Pumping up the volume on Mingles Mommy's comment–the "out of her life" ship has sailed with the production of the kid. Whether she reconciles or not, she's co-parenting with this guy for eighteen years, and it's a disservice to the kid (and a serious risk to one's own custody) to try to cut the lunkhead out of the kid's life on simple lunkheadedness grounds. That's something to keep in mind as a friend too–that to support Catherine as a parent involves acknowledging her dealing with this guy, and doing so for a long time, even if they do divorce, and that there's going to be a kid who deserves better than to hear his father, the person who contributed half of what this child is, being trashed. Maybe less focus on purging the taint of Scot and more on how Catherine is awesome and can be okay, and there are a lot of ways to be okay.

  • LSol says:

    Another comment to say I feel what Eggs is saying re: not helpful opinions. When I was going through my separation/reconciliation/separation, I began to hate hearing others' opinions about marriage. It didn't matter if they thought I should stay, if I should go, if they were relating a completely irrelevant to my marriage opinion, I didn't want to hear it. I wanted the outside noise to stop so I could figure it out for myself.

    It was the hardest thing I ever went through, even harder than losing a loved one to death. It was for the better, I knew it was for the better at the time, but nobody could make that decision but me, and nobody had to live with my decision but me.

    This squared for Cat, because she has someone else who also has to live with her decision. A much more vulnerable someone else.

  • RobinP says:

    Wow, I could be Murder right now. My cousin just left her husband. No one ever really liked the guy, and now that she's making noises about divorce, the general family consensus is that he is pretty much poison, and the root of all evil. Which, in turn, pushes her into a defensive, BUT I LOVE HIM posture that helps no one. And, after all, she did marry him, he did father her children, so she saw something there even if no one else did.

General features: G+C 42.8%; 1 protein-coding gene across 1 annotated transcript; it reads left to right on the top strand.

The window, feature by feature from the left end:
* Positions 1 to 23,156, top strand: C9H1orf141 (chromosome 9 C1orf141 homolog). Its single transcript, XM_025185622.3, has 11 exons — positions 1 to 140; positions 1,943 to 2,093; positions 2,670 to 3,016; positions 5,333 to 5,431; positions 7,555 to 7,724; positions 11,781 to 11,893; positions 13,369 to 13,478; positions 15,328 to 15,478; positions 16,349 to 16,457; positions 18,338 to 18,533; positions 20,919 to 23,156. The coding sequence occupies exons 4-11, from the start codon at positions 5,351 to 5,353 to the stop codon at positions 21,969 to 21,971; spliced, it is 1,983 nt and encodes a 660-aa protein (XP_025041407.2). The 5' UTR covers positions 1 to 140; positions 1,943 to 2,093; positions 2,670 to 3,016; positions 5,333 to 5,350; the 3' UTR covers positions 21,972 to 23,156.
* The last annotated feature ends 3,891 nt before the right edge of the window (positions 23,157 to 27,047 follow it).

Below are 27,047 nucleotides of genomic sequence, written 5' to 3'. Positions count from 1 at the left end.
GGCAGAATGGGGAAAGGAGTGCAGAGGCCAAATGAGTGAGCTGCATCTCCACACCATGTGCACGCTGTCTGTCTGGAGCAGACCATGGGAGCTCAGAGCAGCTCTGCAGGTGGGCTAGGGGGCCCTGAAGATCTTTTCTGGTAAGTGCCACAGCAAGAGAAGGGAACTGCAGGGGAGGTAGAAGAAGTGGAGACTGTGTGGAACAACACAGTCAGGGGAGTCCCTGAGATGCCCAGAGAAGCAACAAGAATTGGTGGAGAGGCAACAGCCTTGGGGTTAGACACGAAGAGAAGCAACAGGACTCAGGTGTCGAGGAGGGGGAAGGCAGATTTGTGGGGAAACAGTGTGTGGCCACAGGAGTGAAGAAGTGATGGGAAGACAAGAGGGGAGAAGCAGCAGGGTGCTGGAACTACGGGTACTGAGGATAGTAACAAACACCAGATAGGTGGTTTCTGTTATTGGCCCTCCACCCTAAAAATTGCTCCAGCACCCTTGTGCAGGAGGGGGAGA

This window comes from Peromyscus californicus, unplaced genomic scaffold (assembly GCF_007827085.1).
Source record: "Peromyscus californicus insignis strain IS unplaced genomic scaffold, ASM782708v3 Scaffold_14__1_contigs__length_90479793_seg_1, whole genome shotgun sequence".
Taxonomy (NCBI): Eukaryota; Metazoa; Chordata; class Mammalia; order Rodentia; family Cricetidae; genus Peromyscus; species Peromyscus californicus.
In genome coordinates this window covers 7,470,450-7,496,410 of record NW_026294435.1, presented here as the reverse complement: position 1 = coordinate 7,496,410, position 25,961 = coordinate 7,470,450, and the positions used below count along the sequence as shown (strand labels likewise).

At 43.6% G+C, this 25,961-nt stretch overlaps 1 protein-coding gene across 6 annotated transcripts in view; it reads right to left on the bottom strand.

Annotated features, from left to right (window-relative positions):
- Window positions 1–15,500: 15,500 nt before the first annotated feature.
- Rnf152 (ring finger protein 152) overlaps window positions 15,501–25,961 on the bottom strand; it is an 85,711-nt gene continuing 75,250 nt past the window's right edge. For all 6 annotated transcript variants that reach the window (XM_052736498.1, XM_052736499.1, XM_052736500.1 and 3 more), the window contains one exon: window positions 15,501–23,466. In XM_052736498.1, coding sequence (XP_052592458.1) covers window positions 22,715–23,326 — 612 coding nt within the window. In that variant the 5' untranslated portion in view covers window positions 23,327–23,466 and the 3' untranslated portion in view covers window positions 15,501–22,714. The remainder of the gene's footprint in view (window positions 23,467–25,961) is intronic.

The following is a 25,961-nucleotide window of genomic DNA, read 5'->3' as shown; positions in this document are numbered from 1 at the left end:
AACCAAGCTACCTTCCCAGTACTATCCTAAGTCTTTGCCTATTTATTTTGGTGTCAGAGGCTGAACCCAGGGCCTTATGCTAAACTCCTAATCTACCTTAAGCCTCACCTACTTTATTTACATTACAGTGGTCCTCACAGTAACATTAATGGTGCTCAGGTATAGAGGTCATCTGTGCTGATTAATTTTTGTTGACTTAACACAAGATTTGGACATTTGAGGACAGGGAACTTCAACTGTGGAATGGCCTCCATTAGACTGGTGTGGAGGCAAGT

So anyway, what I'm finding helps right now is to be the shoulder, but with concrete suggestions. I ask her to make a list of changes she'd like to see if she decides to take him back. I ask her how she's visualizing custody. In other words, I'm trying to tow the line between hardcore and doormat, and I think for her it's working, at least a little.

  • Krista says:

    I have written many letters to The Vine in my head about my sister that could have been signed "If I Could Get Away With Murder, There Wouldn't Be An Issue."

    It's a similar situation. It is tricky to support a person without seeming to give approval to the choices she is making. It is especially difficult when kids are involved. It is frustrating and you will have many arguments with an empty passenger seat while driving home after a visit to her.
    My sister has improved her situation, some, but we kind of feel like Charlie Brown and she is Lucy holding the football and maybe THIS time.

  • Murder says:

    Murder, here.

    Thanks you, Sars, and everyone else for all your very valuable and appreciated advice. The "I love you, I love your kid, I do not love your husband but I am here whenever you need me" approach makes absolute sense. I guess the hatred I have for that douche just wouldn't let me be sensible.